“I think that’s the direction the village is going in,” Cilley said. “It may take another five years, but that’s not too long in the grand scheme of things.”
People also got a chance to view what type of amenities could be added to the River Walk such as benches, bike racks, garbage cans and informational signage.
Anne Sterling, who’s managed the Left Bank Cafe on Broadway for the past 10 years, said she likes the idea of signage or brochures that would provide information on direction, local businesses and the history of Saranac Lake.
“I’ll often have people coming from the Tops parking lot stopping in at the cafe, and they go, ‘Was that the whole walk?'” she said. “And then I have to direct them around the block to where it picks up again. It gets confusing at that break section.”
She said she’d also like to see flowers planted along the walkway.
Randall Swanson, a professor in the Forestry department at Paul Smith’s College, said he enjoys the River Walk, but before the village starts building additions and extensions, he’d like to see a River Walk maintenance commission in place.
“I was recently down in Manhattan on the High Line, and all along the walk, you see maintenance people pick up garbage and tending to the plants. It’s really the model for what a public walk should be,” he said. “These types of things can be very attractive, but they need upkeep and a dedicated group to maintain the River Walk.”
Recently, Swanson brought a crew of Paul Smith’s students to the section of River Walk between the Left Bank Cafe and Church Street to clear and trim trees as part of the school’s day of volunteerism. It’s a big operation that involves climbing trees with chainsaws and plenty of safety equipment and practices.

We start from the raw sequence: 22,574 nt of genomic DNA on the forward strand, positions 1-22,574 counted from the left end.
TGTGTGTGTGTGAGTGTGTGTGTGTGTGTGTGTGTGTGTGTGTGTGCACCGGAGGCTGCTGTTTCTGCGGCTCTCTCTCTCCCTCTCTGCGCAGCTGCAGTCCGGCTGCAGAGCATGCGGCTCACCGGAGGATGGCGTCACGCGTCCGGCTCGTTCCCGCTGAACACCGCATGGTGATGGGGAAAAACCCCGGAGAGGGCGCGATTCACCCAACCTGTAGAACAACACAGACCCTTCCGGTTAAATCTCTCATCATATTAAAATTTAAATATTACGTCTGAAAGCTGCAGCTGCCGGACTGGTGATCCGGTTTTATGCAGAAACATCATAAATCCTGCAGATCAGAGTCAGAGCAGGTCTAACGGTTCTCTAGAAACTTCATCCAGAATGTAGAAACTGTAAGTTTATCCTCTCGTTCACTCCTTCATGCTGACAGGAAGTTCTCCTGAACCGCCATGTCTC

Konkoski said the village Department of Public Works mows and weed-whacks along the River Walk, but doesn’t do the type of work Swanson and his students do.
“I love the River Walk, and I think there are a lot of advantages to having it,” Swanson said, “but I like to think practical about it.”
In early September, Bruce Darring and his wife Katie Stiles blocked off the section of the River Walk that runs through their property at 3 Broadway. They and their lawyer have submitted letters to the village in the past explaining some grievances.
“(The village does) have a right-of-way there, so we could open it back up,” village Mayor Clyde Rabideau said in a previous interview, “but we want to do the right thing and work with them on the issues they’ve raised.”
In a Guest Commentary published in the Enterprise in October, Stiles suggested having the River Walk go around the front of her building and out the alleyway between Blue Line Sports and the Cape Air office, which would leave pedestrians on Broadway facing the Berkeley Green. She said it would increase foot traffic to businesses along Broadway, whereas keeping the walk on the river bypasses businesses.
Another part of the River Walk, behind the Harrietstown Town Hall at 39 Main St., has been closed off and will need renovations for severe rusting and section loss of metal fasteners and joist hangers.
“It’s been 20 years, so even though the metal is galvanized, they’ll still rust out,” Rabideau said.
“We will get to the boardwalk, but it’ll probably be closed all winter because we also need to get (state Department of Economic Conservation) permits,” he added.
Another construction aspect of the River Walk is having it extend from the Tops parking lot to Woodruff Street. Konkoski said that would be a project for a later date. That portion would be paid for in part by the state Downtown Revitalization Initiative grant money Saranac Lake was awarded last year.